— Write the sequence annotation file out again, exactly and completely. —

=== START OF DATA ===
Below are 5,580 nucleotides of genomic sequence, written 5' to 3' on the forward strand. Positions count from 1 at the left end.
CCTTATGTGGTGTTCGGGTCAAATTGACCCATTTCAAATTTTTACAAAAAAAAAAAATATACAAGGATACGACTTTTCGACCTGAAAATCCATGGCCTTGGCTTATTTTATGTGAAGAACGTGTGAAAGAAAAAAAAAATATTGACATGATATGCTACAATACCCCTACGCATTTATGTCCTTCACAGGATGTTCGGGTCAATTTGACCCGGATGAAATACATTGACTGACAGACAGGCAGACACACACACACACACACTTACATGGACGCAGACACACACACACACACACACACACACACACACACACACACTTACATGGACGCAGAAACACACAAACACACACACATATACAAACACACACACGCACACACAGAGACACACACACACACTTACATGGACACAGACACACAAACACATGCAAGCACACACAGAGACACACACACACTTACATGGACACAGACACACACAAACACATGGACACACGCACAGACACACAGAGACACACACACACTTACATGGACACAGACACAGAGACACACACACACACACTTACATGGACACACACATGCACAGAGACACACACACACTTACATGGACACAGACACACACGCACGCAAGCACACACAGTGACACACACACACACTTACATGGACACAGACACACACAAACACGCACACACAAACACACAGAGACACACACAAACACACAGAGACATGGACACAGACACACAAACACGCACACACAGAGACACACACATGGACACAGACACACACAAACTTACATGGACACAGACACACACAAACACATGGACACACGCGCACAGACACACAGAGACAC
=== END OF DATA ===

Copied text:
Below are 5,580 nucleotides of genomic sequence, written 5' to 3' on the forward strand. Positions count from 1 at the left end.
CCTTATGTGGTGTTCGGGTCAAATTGACCCATTTCAAATTTTTACAAAAAAAAAAAATATACAAGGATACGACTTTTCGACCTGAAAATCCATGGCCTTGGCTTATTTTATGTGAAGAACGTGTGAAAGAAAAAAAAAATATTGACATGATATGCTACAATACCCCTACGCATTTATGTCCTTCACAGGATGTTCGGGTCAATTTGACCCGGATGAAATACATTGACTGACAGACAGGCAGACACACACACACACACACTTACATGGACGCAGACACACACACACACACACACACACACACACACACACACACTTACATGGACGCAGAAACACACAAACACACACACATATACAAACACACACACGCACACACAGAGACACACACACACACTTACATGGACACAGACACACAAACACATGCAAGCACACACAGAGACACACACACACTTACATGGACACAGACACACACAAACACATGGACACACGCACAGACACACAGAGACACACACACACTTACATGGACACAGACACAGAGACACACACACACACACTTACATGGACACACACATGCACAGAGACACACACACACTTACATGGACACAGACACACACGCACGCAAGCACACACAGTGACACACACACACACTTACATGGACACAGACACACACAAACACGCACACACAAACACACAGAGACACACACAAACACACAGAGACATGGACACAGACACACAAACACGCACACACAGAGACACACACATGGACACAGACACACACAAACTTACATGGACACAGACACACACAAACACATGGACACACGCGCACAGACACACAGAGACAC